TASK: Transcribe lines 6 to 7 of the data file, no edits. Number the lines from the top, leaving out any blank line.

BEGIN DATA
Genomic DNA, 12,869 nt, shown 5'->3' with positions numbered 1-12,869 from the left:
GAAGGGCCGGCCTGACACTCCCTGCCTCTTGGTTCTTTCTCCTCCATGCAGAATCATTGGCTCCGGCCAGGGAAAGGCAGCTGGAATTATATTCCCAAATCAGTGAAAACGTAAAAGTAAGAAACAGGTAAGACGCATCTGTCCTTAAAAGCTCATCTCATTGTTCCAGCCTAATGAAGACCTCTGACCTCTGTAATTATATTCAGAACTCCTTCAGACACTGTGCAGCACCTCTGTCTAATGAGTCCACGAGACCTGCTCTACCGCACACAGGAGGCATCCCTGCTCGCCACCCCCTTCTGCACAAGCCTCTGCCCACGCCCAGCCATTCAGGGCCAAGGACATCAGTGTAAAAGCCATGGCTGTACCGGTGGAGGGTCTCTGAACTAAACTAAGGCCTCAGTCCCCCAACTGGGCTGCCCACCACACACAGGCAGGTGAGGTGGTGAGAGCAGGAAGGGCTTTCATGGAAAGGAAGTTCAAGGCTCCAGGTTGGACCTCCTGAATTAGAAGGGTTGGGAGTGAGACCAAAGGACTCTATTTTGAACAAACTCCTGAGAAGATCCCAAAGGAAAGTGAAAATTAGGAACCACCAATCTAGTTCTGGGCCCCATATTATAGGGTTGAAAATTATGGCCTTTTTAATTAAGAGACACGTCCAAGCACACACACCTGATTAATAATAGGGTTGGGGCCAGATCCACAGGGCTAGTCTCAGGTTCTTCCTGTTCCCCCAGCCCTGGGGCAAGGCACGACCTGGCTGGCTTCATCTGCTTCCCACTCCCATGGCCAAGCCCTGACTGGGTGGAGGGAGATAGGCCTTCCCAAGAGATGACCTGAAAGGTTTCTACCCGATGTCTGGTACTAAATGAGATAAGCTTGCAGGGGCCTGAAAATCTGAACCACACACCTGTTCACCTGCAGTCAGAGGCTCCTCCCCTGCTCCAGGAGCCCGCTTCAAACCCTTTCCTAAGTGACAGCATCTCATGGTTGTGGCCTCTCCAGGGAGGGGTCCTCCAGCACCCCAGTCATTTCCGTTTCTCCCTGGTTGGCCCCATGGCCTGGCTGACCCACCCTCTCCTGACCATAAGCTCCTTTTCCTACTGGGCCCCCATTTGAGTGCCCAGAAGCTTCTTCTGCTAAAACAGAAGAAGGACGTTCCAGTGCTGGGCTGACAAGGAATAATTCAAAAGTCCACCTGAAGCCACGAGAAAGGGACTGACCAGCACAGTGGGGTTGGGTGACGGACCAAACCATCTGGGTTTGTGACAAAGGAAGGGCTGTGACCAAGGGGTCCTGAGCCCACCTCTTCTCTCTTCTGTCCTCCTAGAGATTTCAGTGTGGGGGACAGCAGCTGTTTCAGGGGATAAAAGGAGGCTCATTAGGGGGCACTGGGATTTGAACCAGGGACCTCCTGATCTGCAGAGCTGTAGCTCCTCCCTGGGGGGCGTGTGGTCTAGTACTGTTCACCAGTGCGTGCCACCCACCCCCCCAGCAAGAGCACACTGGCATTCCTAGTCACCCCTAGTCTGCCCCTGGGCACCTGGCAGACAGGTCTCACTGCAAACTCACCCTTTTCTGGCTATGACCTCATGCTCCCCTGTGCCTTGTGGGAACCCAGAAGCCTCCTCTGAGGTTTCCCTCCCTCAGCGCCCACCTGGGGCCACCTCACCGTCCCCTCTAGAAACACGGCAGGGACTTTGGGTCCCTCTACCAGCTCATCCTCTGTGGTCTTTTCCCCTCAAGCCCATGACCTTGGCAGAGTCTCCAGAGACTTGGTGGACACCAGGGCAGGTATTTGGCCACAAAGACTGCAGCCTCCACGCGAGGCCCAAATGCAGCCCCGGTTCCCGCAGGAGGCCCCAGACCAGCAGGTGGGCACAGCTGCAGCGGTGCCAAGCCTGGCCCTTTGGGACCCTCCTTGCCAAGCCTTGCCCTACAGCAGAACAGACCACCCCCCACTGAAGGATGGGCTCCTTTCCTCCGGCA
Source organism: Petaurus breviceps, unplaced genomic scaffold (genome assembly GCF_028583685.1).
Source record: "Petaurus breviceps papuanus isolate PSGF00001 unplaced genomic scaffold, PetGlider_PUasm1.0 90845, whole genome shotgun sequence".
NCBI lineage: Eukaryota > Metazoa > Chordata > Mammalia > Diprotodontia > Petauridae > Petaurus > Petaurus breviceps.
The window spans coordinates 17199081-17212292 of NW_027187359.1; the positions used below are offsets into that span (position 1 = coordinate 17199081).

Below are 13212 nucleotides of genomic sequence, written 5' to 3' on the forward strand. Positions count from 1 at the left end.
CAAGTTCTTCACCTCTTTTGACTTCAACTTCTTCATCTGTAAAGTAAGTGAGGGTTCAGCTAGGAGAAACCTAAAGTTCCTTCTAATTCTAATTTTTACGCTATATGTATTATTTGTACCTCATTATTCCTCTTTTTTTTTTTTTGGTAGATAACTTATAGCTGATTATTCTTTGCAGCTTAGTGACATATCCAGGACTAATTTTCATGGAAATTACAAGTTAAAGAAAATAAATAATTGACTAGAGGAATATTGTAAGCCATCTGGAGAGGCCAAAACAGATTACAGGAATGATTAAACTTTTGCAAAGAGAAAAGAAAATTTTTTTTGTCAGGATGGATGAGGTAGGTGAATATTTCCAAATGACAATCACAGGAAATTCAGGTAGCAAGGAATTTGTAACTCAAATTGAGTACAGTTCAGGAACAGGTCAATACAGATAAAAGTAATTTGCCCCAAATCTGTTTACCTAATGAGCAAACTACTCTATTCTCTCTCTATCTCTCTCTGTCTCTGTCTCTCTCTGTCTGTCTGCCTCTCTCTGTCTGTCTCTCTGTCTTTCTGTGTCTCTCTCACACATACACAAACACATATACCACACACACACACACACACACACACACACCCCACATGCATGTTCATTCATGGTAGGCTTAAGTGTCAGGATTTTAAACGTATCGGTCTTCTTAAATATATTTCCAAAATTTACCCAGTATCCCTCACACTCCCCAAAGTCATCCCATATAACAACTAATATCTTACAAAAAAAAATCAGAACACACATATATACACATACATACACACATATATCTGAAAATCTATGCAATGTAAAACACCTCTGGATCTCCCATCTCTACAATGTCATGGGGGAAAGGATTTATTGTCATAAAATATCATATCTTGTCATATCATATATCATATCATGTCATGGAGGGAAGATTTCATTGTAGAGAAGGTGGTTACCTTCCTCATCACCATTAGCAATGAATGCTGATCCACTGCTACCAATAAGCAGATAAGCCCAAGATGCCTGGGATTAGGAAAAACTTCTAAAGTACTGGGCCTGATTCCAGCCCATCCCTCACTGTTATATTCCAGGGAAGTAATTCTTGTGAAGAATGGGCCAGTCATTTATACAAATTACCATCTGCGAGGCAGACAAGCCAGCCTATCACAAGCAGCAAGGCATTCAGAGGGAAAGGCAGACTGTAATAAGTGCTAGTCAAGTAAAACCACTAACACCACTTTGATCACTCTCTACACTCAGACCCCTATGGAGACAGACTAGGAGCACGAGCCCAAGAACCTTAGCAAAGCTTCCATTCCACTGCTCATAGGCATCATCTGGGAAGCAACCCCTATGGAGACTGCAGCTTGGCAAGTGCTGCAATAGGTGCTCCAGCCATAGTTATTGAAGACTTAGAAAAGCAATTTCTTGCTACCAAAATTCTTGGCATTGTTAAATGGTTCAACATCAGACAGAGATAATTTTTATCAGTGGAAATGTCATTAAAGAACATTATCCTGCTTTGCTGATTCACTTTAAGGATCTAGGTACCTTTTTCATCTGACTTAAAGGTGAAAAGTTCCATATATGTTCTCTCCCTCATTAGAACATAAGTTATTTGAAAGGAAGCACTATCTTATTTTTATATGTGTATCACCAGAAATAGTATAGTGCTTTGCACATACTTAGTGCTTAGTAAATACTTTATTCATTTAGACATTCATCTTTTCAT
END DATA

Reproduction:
The window spans coordinates 17199081-17212292 of NW_027187359.1; the positions used below are offsets into that span (position 1 = coordinate 17199081).

Below are 13212 nucleotides of genomic sequence, written 5' to 3' on the forward strand. Positions count from 1 at the left end.